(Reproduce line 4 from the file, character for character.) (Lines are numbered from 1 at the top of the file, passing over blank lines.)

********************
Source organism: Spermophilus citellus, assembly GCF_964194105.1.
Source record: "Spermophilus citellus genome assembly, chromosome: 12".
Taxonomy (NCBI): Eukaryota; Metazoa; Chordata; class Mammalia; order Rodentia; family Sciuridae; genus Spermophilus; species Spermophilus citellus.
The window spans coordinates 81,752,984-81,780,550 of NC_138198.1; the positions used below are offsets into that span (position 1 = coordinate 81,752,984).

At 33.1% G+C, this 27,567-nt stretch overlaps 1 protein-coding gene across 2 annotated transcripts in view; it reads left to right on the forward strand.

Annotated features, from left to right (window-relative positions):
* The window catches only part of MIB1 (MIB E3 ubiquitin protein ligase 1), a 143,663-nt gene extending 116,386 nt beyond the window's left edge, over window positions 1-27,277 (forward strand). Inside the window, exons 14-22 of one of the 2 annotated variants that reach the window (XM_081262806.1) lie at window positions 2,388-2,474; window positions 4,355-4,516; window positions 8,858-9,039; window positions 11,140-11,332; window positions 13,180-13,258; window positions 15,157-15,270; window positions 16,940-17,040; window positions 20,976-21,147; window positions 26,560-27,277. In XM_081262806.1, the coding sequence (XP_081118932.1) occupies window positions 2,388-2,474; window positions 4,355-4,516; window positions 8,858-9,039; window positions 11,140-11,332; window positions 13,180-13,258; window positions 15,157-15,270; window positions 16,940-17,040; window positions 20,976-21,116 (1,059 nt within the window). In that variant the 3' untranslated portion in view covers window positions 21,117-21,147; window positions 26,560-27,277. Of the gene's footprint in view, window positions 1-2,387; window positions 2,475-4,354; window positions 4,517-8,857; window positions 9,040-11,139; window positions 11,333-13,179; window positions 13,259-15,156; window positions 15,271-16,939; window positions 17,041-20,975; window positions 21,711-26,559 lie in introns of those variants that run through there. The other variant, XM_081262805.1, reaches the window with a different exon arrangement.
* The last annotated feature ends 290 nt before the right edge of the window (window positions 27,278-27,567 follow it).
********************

The window spans coordinates 81,752,984-81,780,550 of NC_138198.1; the positions used below are offsets into that span (position 1 = coordinate 81,752,984).